He drove so much because he needed the cash. A 55-year-old single father of five in Inglewood, there were plenty of expenses, and Uber was his family’s source of income. Then, one day in March 2022, that source was abruptly shut off.

He had been driving in the morning when he logged off to pick up his daughter. When he opened his phone to prepare for his next shift, he got the message: He’d been “permanently deactivated” — the gig work industry’s euphemism for fired.

Jordan is far from alone in experiencing this particular kind of bad feeling. A new survey of 810 Uber and Lyft drivers in California shows that two-thirds have been deactivated at least once. Of those, 40% of Uber drivers and 24% of Lyft drivers were terminated permanently. A third never got an explanation from the gig app companies.

Deactivation hit even the most experienced drivers: The report, conducted by Rideshare Drivers United and the Asian Law Caucus, found that drivers who were deactivated had worked, on average, 4½ years for Uber and four years for Lyft.

Like everything else in the world of gig work, deactivation happens through the app. There’s little to no human contact at all, in most cases. No phone or Zoom calls, no text or emails, and certainly no in-person meetings. Most affected drivers said they logged onto the app to start their workday, only to find a notification that they’ve been deactivated.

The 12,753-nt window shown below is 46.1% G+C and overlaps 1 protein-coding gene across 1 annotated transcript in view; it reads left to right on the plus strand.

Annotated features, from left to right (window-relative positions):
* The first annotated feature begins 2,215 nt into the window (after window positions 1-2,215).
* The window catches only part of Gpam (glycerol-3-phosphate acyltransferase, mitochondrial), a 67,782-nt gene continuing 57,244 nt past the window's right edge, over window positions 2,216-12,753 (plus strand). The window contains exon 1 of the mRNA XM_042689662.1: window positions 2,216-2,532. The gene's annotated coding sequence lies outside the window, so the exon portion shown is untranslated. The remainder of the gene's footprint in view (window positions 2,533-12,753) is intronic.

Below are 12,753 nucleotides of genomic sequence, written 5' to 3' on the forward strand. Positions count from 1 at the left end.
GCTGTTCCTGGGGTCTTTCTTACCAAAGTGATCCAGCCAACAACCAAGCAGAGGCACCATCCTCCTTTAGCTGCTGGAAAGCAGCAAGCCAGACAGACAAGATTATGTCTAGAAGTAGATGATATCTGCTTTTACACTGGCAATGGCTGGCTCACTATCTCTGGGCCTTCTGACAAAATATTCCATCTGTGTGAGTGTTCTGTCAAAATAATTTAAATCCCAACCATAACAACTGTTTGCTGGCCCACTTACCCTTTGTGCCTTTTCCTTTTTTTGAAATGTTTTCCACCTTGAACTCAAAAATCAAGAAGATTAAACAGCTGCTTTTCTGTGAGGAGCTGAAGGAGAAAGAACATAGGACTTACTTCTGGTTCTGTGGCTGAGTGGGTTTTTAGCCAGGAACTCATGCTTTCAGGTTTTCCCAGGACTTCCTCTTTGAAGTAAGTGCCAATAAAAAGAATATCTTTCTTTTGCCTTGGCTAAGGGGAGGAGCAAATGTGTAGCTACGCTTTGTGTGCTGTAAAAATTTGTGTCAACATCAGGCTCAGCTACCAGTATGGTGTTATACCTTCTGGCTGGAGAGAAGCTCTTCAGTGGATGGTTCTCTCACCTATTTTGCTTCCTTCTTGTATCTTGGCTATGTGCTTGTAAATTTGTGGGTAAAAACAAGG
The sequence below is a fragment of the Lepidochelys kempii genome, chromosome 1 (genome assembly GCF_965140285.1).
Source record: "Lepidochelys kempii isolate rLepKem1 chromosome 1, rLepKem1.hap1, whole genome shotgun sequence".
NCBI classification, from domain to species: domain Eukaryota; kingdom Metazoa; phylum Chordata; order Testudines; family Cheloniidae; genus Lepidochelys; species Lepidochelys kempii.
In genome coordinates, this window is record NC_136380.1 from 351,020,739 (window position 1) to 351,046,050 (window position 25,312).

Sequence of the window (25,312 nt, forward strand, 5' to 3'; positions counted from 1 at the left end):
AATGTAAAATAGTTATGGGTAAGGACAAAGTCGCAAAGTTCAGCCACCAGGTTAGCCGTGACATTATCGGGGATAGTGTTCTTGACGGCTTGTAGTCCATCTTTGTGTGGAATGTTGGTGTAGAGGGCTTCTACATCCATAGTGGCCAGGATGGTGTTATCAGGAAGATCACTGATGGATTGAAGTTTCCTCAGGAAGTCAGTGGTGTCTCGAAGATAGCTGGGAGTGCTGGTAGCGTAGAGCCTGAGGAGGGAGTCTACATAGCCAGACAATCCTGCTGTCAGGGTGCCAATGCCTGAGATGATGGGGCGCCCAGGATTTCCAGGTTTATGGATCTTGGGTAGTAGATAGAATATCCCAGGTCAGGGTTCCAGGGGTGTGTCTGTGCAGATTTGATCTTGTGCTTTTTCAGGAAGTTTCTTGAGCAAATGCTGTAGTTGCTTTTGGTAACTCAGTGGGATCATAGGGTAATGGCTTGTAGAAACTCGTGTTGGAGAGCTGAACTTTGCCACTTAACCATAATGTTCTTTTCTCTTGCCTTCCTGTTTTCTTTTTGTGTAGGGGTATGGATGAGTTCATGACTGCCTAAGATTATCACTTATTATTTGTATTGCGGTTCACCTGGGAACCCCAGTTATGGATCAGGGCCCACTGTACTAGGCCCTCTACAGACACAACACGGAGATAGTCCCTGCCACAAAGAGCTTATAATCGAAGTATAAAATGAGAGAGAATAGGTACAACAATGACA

“It’s cruel, man,” Jordan said. “It’s almost like Uber sees their drivers like a piece of equipment or a gadget or something, and they can just flip a switch and turn you off.”

Well, I’ve yet to meet James Jordan, but all I can say is, I feel you, brother.  I’d like to at least buy you a meal to commisserate and sympathize.  In fact, I’ll personally deliver it to you.

Because, thank G-d, I’m one of the newest “dashers” for DoorDash.  Unfortunately, I’m not currently a resident of New York, but should I actually wind up there, I’ve apparently joined them at the right time, as the tongue-twisting Amritpal Kaur Sandhu-Longoria of USA TODAY reported; 

DoorDash, the food delivery service popularly used among gig workers, is allowing Dashers to earn their pay by the hour.

The company announced a series of updates on Wednesday for the food delivery drivers to include new location sharing features, earning money by the hour or per offer, and keeping 100% of the tips.

Starting next month, food delivery app workers in New York City, who work for DoorDash, GrubHub, and Uber Eats will get pay raises, according to an announcement by Mayor Eric Adams. An estimated 60,000 food delivery workers in Manhattan will see their pay increase from $7.09 per hour to $17.96 per hour, and $19.96 April 2025.